6. Dell XPS 17″ (~$1,600)

Featuring one of the largest (yet thinnest) displays on this list, Dell’s XPS 17″ balances both premium design and functionality with its Intel Core i9 processor, up to 64 GB of RAM, and Nvidia RTX 3060 GPU. The only thing to be weary of is that it has a relatively low number of ports compared to some of the other options on this list, so you’ll want to double check that it has everything you need for your personal workflow.

7. MSI Katana GF66 (~$1,300)

Featuring an Intel Core i7-11800H processor, 16 GB of RAM, and 1 TB of SSD storage, the MS1 Katana GF66 delivers reliable performance for its price point. Its all-plastic design might be a detractor for those who prefer a build with less give, but that doesn’t interfere with its ability to execute the many tasks required of music production.

8. Apple M1 MacBook Air (~$1,000)

While the MacBook Pro is generally preferred by music producers for its durability, the 2020 MacBook Air offers undeniable value for its cost, particularly when considering that it’s an Apple product. Thanks to the recent release of the 2022 M2 MacBook Air, you can find this version for right around $1,000—and the M1 chip still offers the fantastic functionality that Apple is known for. What’s more, the MacBook Air doesn’t use a fan, which means it’ll stay silent for those who want to capture detailed recordings in their home studio with their microphone.

9. Lenovo Legion 5 (~$1,000)

Featuring an AMD Ryzen 7 processor, 16 GB of RAM, and 512 GB of SSD storage, the Lenovo Legion 5 is yet another powerful gaming laptop that also works well for music production. While this one does use a fan, it uses AI-tuned performance to keep its noise to a minimum at all times, which is a feature that’s hard to come by.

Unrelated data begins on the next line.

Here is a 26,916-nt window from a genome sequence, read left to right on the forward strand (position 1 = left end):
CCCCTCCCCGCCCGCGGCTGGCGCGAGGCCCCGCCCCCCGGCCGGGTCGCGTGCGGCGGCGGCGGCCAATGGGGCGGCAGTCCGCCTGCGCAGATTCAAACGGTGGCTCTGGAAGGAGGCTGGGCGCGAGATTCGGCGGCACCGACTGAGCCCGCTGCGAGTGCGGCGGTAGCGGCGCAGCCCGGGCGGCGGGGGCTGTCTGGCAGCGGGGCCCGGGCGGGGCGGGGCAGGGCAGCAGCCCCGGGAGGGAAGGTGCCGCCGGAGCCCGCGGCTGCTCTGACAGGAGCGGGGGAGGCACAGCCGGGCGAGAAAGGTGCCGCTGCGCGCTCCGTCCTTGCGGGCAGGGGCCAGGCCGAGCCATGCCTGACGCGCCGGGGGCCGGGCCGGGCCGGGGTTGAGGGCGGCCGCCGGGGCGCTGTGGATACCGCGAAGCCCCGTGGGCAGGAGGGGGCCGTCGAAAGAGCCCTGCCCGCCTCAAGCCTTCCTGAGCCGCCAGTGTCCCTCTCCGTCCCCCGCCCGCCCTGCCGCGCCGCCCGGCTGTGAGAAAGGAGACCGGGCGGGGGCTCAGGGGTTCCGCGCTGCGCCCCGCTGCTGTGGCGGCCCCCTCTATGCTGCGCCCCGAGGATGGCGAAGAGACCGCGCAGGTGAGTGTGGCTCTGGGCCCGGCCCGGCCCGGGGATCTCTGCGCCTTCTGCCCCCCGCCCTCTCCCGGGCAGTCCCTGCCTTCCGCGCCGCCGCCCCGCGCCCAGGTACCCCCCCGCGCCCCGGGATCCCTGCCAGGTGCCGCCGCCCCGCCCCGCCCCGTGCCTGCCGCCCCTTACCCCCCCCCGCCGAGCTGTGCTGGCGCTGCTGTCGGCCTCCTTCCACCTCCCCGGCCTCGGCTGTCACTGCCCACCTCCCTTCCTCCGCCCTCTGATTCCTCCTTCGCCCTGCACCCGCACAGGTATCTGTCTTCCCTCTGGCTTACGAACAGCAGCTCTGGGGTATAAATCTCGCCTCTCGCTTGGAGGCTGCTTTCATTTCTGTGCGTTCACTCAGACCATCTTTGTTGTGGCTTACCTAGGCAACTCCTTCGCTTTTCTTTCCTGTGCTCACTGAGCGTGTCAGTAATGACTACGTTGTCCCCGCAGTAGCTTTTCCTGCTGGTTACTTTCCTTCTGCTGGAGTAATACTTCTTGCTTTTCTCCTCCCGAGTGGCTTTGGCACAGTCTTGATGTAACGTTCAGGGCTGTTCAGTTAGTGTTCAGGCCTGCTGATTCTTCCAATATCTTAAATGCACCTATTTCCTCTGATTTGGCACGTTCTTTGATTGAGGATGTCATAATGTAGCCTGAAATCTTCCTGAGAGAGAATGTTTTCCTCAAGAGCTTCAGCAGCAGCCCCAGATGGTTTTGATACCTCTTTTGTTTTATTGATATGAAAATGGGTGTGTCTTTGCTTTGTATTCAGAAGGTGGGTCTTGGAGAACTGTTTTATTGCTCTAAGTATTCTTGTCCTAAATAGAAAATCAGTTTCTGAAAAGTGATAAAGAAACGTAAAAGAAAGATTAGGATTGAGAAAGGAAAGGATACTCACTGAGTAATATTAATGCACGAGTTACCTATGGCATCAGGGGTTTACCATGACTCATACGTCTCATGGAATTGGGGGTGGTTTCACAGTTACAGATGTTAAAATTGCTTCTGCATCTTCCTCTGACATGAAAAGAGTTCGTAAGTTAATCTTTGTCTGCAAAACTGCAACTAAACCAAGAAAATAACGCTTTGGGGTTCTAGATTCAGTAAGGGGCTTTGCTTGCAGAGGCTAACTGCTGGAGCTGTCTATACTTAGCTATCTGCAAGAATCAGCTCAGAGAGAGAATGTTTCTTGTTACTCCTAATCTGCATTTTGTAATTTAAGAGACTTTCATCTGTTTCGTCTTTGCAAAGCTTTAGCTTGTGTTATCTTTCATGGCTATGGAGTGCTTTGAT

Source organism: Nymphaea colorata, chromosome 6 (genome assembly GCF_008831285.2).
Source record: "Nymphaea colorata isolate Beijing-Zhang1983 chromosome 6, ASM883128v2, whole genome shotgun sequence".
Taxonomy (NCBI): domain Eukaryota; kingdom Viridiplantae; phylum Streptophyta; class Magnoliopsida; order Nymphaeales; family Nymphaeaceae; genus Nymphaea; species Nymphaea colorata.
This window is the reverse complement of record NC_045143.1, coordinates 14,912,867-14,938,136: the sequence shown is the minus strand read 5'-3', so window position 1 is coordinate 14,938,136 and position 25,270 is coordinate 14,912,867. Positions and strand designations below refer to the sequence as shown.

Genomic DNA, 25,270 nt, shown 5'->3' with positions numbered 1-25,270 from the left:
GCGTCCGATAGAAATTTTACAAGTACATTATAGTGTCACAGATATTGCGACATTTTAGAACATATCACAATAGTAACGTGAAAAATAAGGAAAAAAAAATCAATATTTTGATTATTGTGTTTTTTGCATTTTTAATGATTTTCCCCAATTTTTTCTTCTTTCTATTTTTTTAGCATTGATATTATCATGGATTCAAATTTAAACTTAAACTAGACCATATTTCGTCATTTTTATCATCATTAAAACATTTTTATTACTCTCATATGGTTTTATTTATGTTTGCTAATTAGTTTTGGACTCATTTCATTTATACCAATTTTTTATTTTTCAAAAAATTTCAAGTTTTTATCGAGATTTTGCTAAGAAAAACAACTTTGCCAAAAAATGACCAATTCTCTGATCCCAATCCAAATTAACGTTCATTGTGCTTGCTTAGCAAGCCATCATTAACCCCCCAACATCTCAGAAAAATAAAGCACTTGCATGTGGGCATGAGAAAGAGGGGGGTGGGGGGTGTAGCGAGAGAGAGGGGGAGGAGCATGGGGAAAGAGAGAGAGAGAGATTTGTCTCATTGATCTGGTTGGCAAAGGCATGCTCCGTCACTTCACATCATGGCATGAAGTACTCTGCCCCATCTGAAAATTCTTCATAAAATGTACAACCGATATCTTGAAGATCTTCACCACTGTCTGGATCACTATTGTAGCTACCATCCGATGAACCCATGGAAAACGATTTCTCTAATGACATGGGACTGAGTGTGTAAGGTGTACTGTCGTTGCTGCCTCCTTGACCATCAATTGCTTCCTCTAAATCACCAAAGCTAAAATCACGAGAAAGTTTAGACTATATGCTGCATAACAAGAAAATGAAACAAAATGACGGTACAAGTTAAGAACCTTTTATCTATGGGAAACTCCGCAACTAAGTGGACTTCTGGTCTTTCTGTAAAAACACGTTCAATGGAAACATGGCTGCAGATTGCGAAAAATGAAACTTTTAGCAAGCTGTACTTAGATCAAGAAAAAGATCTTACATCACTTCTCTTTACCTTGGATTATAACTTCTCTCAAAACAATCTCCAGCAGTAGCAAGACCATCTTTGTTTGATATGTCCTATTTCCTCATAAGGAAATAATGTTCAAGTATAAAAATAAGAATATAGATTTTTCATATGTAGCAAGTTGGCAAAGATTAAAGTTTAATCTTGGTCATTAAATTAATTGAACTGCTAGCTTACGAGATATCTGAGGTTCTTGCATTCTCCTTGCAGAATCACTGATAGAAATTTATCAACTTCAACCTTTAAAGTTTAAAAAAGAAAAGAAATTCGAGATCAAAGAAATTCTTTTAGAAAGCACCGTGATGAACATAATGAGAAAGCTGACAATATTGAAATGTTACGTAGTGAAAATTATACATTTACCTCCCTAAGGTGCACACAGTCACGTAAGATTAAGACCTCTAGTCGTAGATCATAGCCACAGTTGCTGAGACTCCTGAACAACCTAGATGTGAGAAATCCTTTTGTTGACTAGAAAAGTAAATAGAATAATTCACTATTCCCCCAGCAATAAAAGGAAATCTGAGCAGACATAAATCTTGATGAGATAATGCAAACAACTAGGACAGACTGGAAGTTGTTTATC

10. Microsoft Surface Laptop 4 (~$700)

Last but not least, Microsoft’s Surface Laptop 4 is worth checking out for meeting music-making needs on a budget. Both the 13″ and 15″ versions have solid specs to support music production, and they feature Microsoft’s signature touch display. Its main drawback is its low count of ports, but a hub can help mitigate this for those who have their eyes fixed on the laptop.

The best laptops for music production: Conclusion

Buying a laptop is no small investment, so it’s important to go beyond this article to do further research on additional specs, options, vendors, etc. before you arrive to a final decision. That said, hopefully we equipped you with some solid starting points, as well as some foundational knowledge that can help you narrow your search.

Before we conclude, one topic that’s important to acknowledge is the tradeoffs that come with specifically using a laptop (as opposed to desktop alternatives) for music production.

The single biggest advantage of using a laptop is its portability—if you’re making music in multiple locations or on-the-go, a laptop is nothing short of essential. You may also opt for a laptop because you intend to use the device for other contexts as well, whether that be work, school, etc.

However, when it comes to sheer performance, note that desktop is almost always superior—desktop computers tend to be more powerful, more easily upgradable, quieter, and cheaper than laptops that achieve what they’re capable of at their respective price point. So, if portability or additional use cases aren’t important to you, you may also want to look at desktop alternatives as well.

All that said, you can still achieve so much with laptops today, and the pros mentioned above can definitely be worth prioritizing.

Have you used any of these laptops before, and if so, what were your thoughts on them? Do you have any favorites that weren’t on this list? Start a conversation and exchange knowledge with other music creators on the Splice Discord.

Explore more listicles and guides on the essential tools for making music:

March 15, 2023

Harrison Shimazu

Harrison Shimazu is a composer, content strategist, and writer who’s passionate about democratizing music creation and education. He leads the Splice blog and produces vocaloid music as Namaboku.